According to activists, the gay rights movement so far has only advanced the positions of gay men, particularly those who are white and middle-class, and has left behind LGBT+ people who are people of colour, transgender, gender nonconforming, bisexual, indigenous as well as formerly incarcerated queer people.

Gay couple just married
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The Need for Intersectionality

There has been a rising sense of division between white gay men and other members of the queer community, especially in the wake of Black Lives Matter and the feminist movement. Activists urge that in order for Pride to truly be a celebration for all LGBT+ people, the queer community needs to address intersectionality. The notion of intersectionality suggests that people experiencing various, intersecting forms of oppression (such as race, class and gender) cannot benefit from activism if such activism is based on broad issues. For instance, they claim that the general advocation for LGBT+ rights cannot account for the complex issues faced by a transgender woman of colour. Furthermore, they argue that the attainment of marriage equality serves little to those whose other civil liberties still remain at the centre of political contention.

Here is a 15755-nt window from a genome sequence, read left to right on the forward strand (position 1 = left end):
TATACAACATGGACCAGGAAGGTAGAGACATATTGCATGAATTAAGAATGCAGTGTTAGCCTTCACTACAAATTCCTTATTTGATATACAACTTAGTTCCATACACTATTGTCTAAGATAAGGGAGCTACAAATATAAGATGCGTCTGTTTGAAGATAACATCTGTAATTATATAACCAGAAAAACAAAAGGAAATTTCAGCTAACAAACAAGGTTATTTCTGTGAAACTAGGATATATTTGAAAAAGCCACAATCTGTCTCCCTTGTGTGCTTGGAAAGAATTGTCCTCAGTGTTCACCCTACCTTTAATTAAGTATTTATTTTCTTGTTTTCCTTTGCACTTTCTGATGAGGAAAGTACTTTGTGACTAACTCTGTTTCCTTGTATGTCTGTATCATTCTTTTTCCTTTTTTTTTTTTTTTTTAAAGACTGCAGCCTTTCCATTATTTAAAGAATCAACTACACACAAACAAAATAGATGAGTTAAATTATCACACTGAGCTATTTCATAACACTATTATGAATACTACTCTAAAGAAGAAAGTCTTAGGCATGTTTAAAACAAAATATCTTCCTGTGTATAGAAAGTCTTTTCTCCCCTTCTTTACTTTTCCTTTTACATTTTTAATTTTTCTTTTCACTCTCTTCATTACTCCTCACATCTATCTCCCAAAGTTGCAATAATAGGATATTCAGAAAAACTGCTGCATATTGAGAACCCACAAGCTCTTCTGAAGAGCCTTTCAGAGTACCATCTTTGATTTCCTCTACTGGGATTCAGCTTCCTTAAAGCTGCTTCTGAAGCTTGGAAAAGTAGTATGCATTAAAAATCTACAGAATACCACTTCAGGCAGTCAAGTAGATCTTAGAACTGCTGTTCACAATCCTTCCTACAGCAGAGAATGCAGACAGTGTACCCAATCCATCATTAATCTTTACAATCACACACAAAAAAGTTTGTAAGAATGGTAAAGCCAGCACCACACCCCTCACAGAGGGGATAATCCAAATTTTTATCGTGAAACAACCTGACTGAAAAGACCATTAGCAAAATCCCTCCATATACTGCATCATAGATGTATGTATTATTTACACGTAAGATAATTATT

Transgender Rights in the UK

Most notably, in the UK, there have been several debates about whether children who identify as transgender should be prescribed puberty blockers. LGBT+ activists argue that puberty blockers ensure that transgender children do not experience discomfort towards their changing bodies during puberty. Activists also claim that this this period offers families time to make appropriate decisions about how or whether to move forward with gender transitioning.